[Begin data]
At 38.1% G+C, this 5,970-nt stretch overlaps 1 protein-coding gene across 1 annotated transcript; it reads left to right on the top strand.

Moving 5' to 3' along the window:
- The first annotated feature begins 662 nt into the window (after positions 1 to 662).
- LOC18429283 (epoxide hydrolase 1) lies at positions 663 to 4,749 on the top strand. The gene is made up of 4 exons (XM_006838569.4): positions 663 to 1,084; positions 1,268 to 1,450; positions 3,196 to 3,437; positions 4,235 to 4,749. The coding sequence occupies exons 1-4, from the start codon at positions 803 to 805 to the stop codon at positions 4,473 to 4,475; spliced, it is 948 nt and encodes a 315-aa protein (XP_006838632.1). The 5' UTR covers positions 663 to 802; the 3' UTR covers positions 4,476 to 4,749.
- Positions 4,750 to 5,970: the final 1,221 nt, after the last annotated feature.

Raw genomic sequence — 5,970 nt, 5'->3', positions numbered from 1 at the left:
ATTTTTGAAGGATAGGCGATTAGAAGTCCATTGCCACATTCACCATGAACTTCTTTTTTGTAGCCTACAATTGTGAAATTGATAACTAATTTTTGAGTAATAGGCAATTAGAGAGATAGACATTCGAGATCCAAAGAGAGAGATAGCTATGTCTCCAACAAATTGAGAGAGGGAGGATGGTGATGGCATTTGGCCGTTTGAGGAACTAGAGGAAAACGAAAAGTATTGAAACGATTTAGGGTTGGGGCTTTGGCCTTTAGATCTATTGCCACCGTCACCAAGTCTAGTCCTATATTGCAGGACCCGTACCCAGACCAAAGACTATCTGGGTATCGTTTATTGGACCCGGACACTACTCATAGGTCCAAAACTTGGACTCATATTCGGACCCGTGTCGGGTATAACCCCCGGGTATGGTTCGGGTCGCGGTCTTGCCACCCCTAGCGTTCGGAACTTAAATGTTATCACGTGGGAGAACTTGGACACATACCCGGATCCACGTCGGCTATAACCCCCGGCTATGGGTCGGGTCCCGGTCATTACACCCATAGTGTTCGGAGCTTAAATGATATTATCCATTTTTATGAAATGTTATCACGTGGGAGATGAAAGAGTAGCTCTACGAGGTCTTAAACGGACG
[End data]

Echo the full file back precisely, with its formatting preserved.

At 38.1% G+C, this 5,970-nt stretch overlaps 1 protein-coding gene across 1 annotated transcript; it reads left to right on the top strand.

Moving 5' to 3' along the window:
- The first annotated feature begins 662 nt into the window (after positions 1 to 662).
- LOC18429283 (epoxide hydrolase 1) lies at positions 663 to 4,749 on the top strand. The gene is made up of 4 exons (XM_006838569.4): positions 663 to 1,084; positions 1,268 to 1,450; positions 3,196 to 3,437; positions 4,235 to 4,749. The coding sequence occupies exons 1-4, from the start codon at positions 803 to 805 to the stop codon at positions 4,473 to 4,475; spliced, it is 948 nt and encodes a 315-aa protein (XP_006838632.1). The 5' UTR covers positions 663 to 802; the 3' UTR covers positions 4,476 to 4,749.
- Positions 4,750 to 5,970: the final 1,221 nt, after the last annotated feature.

Raw genomic sequence — 5,970 nt, 5'->3', positions numbered from 1 at the left:
ATTTTTGAAGGATAGGCGATTAGAAGTCCATTGCCACATTCACCATGAACTTCTTTTTTGTAGCCTACAATTGTGAAATTGATAACTAATTTTTGAGTAATAGGCAATTAGAGAGATAGACATTCGAGATCCAAAGAGAGAGATAGCTATGTCTCCAACAAATTGAGAGAGGGAGGATGGTGATGGCATTTGGCCGTTTGAGGAACTAGAGGAAAACGAAAAGTATTGAAACGATTTAGGGTTGGGGCTTTGGCCTTTAGATCTATTGCCACCGTCACCAAGTCTAGTCCTATATTGCAGGACCCGTACCCAGACCAAAGACTATCTGGGTATCGTTTATTGGACCCGGACACTACTCATAGGTCCAAAACTTGGACTCATATTCGGACCCGTGTCGGGTATAACCCCCGGGTATGGTTCGGGTCGCGGTCTTGCCACCCCTAGCGTTCGGAACTTAAATGTTATCACGTGGGAGAACTTGGACACATACCCGGATCCACGTCGGCTATAACCCCCGGCTATGGGTCGGGTCCCGGTCATTACACCCATAGTGTTCGGAGCTTAAATGATATTATCCATTTTTATGAAATGTTATCACGTGGGAGATGAAAGAGTAGCTCTACGAGGTCTTAAACGGACG